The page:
Over the years of the Griffin Poetry Prize, we have invited shortlisted poets to share on our Web site their experiences with Griffin events and initiatives, as well as their unique insights into the processes of writing and translating poetry. These accounts have taken the form of dynamic and captivating blog entries, some of which we’ve excerpted here.
Poets’ Blog entry from Clayton Eshleman
As the translator scuttles back and forth between the original and the rendering, or engages in dialogue with a co-translator, a kind of “assimilative space” opens up, in which influence” may be less contrived and literary than when drawing upon masters in one’s own language. Before considering why this may be so, I want to propose a key difference between a poet translating a poet and a scholar translating a poet.
While both engage the myth of Prometheus, seeking to steal some fire from one of the gods to bestow on readers, the poet is also involved in a sub-plot that may, as it were, chain him to a wall. Besides making an offering to the reader, the poet-translator is also making an offering to himself – he is stealing fire for his own furnaces at the risk of being overwhelmed – stalemated – by the power he has inducted into his own workings.
Influence through translation is different from influence through reading masters in one’s own tongue. If I am being influenced by Wallace Stevens, say, his American is coming directly into my own. You might read my poem and think of Stevens. In the case of translation, I am creating or co-creating an American version out of – in the case of Vallejo – a Spanish text, and if Vallejo is to enter my own poetry he must do so via what I have already, as a translator, turned him into. This is, in the long run, very close to being influenced by myself, or by a self I have created to mine.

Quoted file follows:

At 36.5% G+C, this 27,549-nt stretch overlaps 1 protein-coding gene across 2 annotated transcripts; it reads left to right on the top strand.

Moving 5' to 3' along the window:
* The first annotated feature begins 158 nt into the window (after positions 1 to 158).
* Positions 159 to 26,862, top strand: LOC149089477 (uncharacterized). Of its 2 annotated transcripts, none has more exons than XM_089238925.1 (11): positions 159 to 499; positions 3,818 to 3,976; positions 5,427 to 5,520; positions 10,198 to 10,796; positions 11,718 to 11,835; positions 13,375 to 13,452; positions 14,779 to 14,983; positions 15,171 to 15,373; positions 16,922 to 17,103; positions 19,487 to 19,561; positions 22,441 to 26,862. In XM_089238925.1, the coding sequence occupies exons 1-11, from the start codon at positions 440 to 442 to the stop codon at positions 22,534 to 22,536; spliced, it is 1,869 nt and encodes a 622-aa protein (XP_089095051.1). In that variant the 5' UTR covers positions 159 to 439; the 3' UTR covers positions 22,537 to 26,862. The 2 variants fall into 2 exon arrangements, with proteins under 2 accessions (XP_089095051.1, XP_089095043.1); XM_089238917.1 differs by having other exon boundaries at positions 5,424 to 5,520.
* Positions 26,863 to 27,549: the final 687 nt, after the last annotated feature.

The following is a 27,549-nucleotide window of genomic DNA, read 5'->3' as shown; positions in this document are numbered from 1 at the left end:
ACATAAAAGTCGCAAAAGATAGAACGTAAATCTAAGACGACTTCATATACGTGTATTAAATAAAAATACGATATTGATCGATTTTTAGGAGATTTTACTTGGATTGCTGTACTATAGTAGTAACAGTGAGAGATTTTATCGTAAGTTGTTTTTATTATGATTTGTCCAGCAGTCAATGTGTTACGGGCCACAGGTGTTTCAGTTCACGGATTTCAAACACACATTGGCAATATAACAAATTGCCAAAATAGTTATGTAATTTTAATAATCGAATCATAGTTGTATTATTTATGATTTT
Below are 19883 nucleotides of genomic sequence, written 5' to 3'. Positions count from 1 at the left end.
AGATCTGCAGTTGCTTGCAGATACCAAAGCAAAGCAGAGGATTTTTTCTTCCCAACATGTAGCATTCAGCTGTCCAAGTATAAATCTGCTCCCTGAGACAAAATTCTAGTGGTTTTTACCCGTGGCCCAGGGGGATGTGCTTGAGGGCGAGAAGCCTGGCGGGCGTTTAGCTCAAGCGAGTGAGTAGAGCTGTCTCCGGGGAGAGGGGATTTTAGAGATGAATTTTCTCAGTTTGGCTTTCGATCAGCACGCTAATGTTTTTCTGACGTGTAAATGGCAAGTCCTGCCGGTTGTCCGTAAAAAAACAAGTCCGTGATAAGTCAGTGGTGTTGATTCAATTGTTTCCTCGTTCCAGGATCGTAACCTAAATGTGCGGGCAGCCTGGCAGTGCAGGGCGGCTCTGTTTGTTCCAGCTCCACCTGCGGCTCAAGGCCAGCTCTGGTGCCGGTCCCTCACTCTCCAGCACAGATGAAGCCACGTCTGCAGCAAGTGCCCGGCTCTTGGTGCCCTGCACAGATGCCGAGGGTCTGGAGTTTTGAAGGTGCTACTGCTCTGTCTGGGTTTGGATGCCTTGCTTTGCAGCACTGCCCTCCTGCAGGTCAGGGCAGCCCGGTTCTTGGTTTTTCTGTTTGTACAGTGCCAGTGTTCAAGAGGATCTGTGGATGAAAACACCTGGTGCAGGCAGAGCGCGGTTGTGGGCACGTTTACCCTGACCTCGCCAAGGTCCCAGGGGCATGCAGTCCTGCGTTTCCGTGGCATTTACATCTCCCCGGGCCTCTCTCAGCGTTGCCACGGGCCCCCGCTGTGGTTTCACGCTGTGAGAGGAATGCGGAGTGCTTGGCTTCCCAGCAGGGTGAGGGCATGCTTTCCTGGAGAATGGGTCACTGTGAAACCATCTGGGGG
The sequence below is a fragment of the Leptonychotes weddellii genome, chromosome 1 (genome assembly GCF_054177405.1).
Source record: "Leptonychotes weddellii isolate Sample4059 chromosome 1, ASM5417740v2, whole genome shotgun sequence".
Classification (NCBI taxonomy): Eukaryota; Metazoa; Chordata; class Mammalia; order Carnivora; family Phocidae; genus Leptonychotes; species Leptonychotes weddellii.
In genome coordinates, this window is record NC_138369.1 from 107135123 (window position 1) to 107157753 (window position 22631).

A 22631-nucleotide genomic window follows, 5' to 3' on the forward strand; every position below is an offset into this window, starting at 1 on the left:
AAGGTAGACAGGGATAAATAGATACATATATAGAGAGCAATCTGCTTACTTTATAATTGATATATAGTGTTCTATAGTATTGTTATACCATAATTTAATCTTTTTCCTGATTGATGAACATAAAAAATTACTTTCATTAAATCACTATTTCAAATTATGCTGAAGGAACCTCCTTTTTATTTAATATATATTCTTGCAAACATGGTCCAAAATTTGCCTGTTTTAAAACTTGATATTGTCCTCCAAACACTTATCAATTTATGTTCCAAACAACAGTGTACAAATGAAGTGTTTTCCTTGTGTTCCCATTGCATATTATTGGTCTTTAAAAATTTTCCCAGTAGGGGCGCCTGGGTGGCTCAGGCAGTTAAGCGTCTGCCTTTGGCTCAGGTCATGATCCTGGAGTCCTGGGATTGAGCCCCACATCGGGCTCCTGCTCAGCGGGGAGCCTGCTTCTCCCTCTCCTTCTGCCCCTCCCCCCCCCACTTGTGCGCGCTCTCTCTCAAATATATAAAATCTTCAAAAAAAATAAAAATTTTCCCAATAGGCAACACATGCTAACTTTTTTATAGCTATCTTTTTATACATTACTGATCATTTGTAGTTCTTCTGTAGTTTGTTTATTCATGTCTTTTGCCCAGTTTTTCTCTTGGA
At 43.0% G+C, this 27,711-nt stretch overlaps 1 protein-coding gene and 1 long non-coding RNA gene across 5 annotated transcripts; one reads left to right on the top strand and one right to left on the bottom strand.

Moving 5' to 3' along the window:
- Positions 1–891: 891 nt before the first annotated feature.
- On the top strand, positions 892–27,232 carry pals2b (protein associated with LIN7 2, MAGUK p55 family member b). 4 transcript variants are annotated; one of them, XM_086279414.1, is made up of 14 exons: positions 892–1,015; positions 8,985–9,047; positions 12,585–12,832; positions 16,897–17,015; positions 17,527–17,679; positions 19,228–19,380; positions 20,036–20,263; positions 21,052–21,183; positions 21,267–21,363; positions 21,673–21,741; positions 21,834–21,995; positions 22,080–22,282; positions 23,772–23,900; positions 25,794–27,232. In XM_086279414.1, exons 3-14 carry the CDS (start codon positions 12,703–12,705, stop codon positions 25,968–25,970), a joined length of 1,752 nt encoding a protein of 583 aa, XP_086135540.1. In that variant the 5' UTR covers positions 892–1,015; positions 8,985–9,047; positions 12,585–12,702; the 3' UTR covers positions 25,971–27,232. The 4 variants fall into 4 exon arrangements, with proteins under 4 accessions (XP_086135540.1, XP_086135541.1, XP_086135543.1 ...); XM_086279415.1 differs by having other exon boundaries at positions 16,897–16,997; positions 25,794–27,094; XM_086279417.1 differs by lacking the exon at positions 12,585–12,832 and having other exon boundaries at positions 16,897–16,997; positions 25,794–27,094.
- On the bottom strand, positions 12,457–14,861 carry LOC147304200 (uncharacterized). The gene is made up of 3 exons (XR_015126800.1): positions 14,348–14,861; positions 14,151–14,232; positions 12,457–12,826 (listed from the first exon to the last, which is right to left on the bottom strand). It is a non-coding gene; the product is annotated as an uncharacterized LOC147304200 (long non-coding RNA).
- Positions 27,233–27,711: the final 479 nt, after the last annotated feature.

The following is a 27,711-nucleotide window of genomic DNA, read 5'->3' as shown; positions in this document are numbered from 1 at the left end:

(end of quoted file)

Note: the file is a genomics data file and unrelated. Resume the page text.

While I have thought more about poetry while translating César Vallejo than while reading anyone else, I do not feel that my poetry reflects Vallejo’s. He taught me that ambivalence and contradiction are facets of metaphoric probing, and he gave me permission to try anything in my quest for an authentic alternative world in poetry.
When I speak of creating an American version out of a Spanish text, I do not want to imply that I think of myself as writing my own poem in the act of translating or cotranslating Vallejo – or to put it more vividly, à la Kafka’s “In the Penal Colony,” writing my own sentence in the back of a victimized text. I do not believe in so-called “free translations,” Robert Lowell’s “Imitations” or homophonic translations (with the exception of the Zukofskys’ rendering of Catullus). I see the poet-translator as being in the service of the original, not attempting to improve on it or to outwit it.